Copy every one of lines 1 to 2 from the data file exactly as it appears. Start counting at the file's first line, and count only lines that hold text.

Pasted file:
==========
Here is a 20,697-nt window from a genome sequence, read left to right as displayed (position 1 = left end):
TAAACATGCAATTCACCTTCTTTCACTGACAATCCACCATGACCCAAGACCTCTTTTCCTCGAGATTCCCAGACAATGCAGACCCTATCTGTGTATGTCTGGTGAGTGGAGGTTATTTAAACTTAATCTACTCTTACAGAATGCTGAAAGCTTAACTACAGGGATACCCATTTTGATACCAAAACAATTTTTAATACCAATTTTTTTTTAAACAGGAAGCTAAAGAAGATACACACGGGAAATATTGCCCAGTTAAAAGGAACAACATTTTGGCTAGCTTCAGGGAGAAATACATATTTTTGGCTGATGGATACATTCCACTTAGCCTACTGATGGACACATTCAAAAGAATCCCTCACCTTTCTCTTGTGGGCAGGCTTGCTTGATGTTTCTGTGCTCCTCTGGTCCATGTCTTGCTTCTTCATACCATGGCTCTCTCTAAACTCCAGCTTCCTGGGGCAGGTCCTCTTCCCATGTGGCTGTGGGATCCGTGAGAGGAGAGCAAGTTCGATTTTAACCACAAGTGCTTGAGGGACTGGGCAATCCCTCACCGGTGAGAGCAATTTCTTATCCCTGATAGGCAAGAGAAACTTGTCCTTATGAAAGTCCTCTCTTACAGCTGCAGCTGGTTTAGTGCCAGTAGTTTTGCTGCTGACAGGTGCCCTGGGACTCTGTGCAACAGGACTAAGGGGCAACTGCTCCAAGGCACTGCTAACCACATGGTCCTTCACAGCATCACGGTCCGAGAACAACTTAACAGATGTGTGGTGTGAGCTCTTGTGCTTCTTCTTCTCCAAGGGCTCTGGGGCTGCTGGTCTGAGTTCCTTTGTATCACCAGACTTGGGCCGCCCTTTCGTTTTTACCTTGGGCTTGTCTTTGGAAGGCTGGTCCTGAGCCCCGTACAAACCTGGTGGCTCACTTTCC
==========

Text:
Here is a 20,697-nt window from a genome sequence, read left to right as displayed (position 1 = left end):
TAAACATGCAATTCACCTTCTTTCACTGACAATCCACCATGACCCAAGACCTCTTTTCCTCGAGATTCCCAGACAATGCAGACCCTATCTGTGTATGTCTGGTGAGTGGAGGTTATTTAAACTTAATCTACTCTTACAGAATGCTGAAAGCTTAACTACAGGGATACCCATTTTGATACCAAAACAATTTTTAATACCAATTTTTTTTTAAACAGGAAGCTAAAGAAGATACACACGGGAAATATTGCCCAGTTAAAAGGAACAACATTTTGGCTAGCTTCAGGGAGAAATACATATTTTTGGCTGATGGATACATTCCACTTAGCCTACTGATGGACACATTCAAAAGAATCCCTCACCTTTCTCTTGTGGGCAGGCTTGCTTGATGTTTCTGTGCTCCTCTGGTCCATGTCTTGCTTCTTCATACCATGGCTCTCTCTAAACTCCAGCTTCCTGGGGCAGGTCCTCTTCCCATGTGGCTGTGGGATCCGTGAGAGGAGAGCAAGTTCGATTTTAACCACAAGTGCTTGAGGGACTGGGCAATCCCTCACCGGTGAGAGCAATTTCTTATCCCTGATAGGCAAGAGAAACTTGTCCTTATGAAAGTCCTCTCTTACAGCTGCAGCTGGTTTAGTGCCAGTAGTTTTGCTGCTGACAGGTGCCCTGGGACTCTGTGCAACAGGACTAAGGGGCAACTGCTCCAAGGCACTGCTAACCACATGGTCCTTCACAGCATCACGGTCCGAGAACAACTTAACAGATGTGTGGTGTGAGCTCTTGTGCTTCTTCTTCTCCAAGGGCTCTGGGGCTGCTGGTCTGAGTTCCTTTGTATCACCAGACTTGGGCCGCCCTTTCGTTTTTACCTTGGGCTTGTCTTTGGAAGGCTGGTCCTGAGCCCCGTACAAACCTGGTGGCTCACTTTCC